A new report from the Internet Crime Complaint Center shows an 8.3 percent increase in unverified losses from fraudulent online activity since 2011.
In 2012, IC3 received and processed about 24,000 complaints monthly for a total of 289,874. These complaints incurred a $525,441,110 adjusted dollar loss, an 8.3 percent increase since 2011. The new figures are part of the 2012 Internet Crime Report, released May 14.
“Criminals are increasingly migrating their fraudulent activities from the physical world to the Internet,” said Richard McFeely, executive assistant director of the Federal Bureau of Investigation’s Criminal, Cyber, Response, and Services Branch. “Computer users who suspect or become victims of online fraud schemes—including suspicious emails, fraudulent websites and Internet crimes—should report them to the IC3. The IC3 analyzes and makes connections among these reports and packages them for potential action by law enforcement.”
The 2012 report includes a new section for each of the 50 states, with charts, demographic, complaint and dollar loss data that can be compared across states. Also included in the report are frequently reported Internet crimes and case excerpts. FBI impersonation email scams, intimidation crimes and scams using computer “scareware” to extort money from Internet users were the most common complaints, according to the report.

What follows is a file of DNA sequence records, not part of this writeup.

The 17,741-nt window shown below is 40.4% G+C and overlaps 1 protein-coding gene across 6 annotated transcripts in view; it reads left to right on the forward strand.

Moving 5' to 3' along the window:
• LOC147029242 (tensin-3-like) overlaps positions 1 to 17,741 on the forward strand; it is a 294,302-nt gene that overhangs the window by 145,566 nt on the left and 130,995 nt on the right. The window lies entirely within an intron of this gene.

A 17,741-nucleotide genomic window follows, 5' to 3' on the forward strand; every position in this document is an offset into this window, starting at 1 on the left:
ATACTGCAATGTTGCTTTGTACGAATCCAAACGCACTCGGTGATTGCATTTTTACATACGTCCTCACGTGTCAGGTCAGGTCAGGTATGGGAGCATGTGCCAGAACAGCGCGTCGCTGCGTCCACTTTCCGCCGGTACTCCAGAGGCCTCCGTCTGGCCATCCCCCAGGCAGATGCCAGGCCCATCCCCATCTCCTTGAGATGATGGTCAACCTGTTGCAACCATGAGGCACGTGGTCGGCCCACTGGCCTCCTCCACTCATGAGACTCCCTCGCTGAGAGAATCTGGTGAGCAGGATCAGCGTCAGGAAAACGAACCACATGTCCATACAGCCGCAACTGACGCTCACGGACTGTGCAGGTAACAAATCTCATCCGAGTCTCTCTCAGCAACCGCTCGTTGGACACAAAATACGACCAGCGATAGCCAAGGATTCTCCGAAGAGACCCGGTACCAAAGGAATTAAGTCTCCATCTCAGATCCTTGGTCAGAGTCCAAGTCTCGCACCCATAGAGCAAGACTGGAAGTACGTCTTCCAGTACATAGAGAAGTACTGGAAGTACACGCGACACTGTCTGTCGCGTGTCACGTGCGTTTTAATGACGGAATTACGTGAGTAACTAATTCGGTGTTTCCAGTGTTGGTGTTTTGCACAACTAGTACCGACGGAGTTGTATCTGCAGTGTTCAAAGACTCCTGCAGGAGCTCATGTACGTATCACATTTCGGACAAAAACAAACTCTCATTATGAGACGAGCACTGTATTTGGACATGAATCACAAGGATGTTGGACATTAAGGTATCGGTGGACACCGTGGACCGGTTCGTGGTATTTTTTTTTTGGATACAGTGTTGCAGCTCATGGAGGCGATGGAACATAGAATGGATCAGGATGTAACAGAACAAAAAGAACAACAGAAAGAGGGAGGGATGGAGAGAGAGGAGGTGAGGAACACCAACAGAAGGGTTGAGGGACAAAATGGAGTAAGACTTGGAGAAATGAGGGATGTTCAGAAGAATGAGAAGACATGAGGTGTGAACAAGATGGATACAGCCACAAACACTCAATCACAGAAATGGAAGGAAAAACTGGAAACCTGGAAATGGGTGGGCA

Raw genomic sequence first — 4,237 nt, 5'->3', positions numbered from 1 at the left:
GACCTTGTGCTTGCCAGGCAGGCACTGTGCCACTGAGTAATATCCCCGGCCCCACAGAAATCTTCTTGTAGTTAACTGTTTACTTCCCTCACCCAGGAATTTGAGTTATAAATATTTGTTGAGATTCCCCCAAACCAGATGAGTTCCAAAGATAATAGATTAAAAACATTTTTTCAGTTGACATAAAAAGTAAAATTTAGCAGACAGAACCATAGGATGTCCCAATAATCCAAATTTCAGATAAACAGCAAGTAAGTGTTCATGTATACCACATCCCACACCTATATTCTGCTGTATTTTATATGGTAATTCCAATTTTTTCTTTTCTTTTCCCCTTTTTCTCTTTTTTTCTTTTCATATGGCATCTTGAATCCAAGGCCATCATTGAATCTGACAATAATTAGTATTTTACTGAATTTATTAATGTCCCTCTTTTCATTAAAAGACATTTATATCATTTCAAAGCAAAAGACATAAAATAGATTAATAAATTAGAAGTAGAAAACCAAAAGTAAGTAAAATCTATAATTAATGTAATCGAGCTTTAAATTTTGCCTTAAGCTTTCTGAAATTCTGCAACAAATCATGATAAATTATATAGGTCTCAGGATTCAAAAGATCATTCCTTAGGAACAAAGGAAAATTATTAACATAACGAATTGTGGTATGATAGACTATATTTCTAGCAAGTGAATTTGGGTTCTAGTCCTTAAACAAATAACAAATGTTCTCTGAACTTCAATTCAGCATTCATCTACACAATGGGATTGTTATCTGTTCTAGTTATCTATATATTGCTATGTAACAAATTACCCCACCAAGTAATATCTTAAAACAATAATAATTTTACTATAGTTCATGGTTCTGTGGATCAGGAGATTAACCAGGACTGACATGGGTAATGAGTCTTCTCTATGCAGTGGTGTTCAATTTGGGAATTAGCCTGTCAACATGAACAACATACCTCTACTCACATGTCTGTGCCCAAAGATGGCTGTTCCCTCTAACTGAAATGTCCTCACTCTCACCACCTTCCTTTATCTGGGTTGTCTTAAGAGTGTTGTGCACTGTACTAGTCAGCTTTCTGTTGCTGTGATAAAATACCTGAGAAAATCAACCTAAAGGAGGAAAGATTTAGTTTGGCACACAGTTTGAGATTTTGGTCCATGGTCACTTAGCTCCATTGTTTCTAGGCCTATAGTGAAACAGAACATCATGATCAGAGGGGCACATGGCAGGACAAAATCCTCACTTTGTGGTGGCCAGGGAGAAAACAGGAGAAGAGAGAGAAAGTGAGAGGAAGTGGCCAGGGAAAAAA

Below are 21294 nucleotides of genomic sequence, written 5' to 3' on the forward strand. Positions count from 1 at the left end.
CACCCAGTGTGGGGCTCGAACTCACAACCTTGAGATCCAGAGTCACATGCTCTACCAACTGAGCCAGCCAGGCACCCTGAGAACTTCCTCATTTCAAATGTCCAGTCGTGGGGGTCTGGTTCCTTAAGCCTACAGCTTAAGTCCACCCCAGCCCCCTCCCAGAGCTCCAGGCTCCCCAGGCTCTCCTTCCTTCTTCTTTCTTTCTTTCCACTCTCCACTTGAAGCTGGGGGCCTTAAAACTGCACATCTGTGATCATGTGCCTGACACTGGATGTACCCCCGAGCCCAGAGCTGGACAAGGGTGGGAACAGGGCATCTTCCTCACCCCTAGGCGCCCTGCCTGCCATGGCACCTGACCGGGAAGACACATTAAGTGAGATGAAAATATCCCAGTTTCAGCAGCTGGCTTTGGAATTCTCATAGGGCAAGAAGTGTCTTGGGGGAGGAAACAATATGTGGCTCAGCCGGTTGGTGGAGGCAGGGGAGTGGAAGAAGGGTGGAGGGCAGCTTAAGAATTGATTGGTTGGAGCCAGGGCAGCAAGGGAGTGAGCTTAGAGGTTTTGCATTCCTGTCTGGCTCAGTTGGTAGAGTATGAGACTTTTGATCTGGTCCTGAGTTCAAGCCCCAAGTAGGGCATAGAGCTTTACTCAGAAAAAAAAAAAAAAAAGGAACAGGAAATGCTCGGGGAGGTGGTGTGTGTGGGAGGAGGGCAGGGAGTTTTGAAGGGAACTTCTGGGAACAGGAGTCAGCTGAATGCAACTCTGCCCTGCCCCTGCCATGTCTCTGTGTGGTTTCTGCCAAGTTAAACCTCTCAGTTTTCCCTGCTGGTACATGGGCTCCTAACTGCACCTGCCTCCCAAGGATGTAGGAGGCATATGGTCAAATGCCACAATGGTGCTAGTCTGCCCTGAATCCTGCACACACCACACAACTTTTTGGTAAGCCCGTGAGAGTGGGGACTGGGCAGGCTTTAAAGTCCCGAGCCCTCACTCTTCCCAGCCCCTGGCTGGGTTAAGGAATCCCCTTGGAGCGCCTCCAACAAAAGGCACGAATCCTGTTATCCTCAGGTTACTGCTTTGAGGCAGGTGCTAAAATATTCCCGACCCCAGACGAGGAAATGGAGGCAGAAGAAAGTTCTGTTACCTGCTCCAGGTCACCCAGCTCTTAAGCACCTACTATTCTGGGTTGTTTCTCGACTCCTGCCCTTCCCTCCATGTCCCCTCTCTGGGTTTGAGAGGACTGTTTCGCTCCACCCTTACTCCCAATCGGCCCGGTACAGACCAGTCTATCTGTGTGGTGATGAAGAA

To deal with the increase in fraudulent activity, IC3 embarked on a campaign to inform the public about online scams, posting multiple public service announcements and providing tips to Internet users for avoiding scams.
IC3’s Internet crime report is designed to provide an annual summary of reported fraudulent activity including relevant data and statistics. IC3, a partnership between the FBI, the National White Collar Crime Center and the Bureau of Justice Assistance, provides of Internet crime victims with a reporting mechanism to alert authorities to online fraudulent activity. In addition, IC3 supports law enforcement agencies by investigating and prosecuting perpetrators.